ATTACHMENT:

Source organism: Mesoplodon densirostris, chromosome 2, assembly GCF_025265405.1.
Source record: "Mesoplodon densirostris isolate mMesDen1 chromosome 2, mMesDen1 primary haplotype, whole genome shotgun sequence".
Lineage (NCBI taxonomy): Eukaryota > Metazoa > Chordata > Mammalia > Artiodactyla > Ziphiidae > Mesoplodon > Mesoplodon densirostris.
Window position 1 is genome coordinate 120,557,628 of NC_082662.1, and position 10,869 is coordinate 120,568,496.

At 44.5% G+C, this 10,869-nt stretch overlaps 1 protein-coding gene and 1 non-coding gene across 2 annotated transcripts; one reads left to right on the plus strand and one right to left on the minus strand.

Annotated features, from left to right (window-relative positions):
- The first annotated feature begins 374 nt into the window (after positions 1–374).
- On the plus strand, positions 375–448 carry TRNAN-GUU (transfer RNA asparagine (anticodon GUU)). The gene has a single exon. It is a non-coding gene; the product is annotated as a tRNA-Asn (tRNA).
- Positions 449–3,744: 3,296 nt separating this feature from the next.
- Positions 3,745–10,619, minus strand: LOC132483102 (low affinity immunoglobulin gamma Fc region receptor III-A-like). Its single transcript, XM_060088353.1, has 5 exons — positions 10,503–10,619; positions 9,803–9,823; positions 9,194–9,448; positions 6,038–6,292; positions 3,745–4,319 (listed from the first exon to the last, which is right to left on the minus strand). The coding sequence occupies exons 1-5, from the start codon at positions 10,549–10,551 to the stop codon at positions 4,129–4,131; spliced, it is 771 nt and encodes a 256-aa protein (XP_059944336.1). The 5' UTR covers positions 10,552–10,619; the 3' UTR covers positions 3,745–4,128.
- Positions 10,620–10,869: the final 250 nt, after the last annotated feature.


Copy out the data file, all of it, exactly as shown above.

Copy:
Source organism: Mesoplodon densirostris, chromosome 2, assembly GCF_025265405.1.
Source record: "Mesoplodon densirostris isolate mMesDen1 chromosome 2, mMesDen1 primary haplotype, whole genome shotgun sequence".
Lineage (NCBI taxonomy): Eukaryota > Metazoa > Chordata > Mammalia > Artiodactyla > Ziphiidae > Mesoplodon > Mesoplodon densirostris.
Window position 1 is genome coordinate 120,557,628 of NC_082662.1, and position 10,869 is coordinate 120,568,496.

At 44.5% G+C, this 10,869-nt stretch overlaps 1 protein-coding gene and 1 non-coding gene across 2 annotated transcripts; one reads left to right on the plus strand and one right to left on the minus strand.

Annotated features, from left to right (window-relative positions):
- The first annotated feature begins 374 nt into the window (after positions 1–374).
- On the plus strand, positions 375–448 carry TRNAN-GUU (transfer RNA asparagine (anticodon GUU)). The gene has a single exon. It is a non-coding gene; the product is annotated as a tRNA-Asn (tRNA).
- Positions 449–3,744: 3,296 nt separating this feature from the next.
- Positions 3,745–10,619, minus strand: LOC132483102 (low affinity immunoglobulin gamma Fc region receptor III-A-like). Its single transcript, XM_060088353.1, has 5 exons — positions 10,503–10,619; positions 9,803–9,823; positions 9,194–9,448; positions 6,038–6,292; positions 3,745–4,319 (listed from the first exon to the last, which is right to left on the minus strand). The coding sequence occupies exons 1-5, from the start codon at positions 10,549–10,551 to the stop codon at positions 4,129–4,131; spliced, it is 771 nt and encodes a 256-aa protein (XP_059944336.1). The 5' UTR covers positions 10,552–10,619; the 3' UTR covers positions 3,745–4,128.
- Positions 10,620–10,869: the final 250 nt, after the last annotated feature.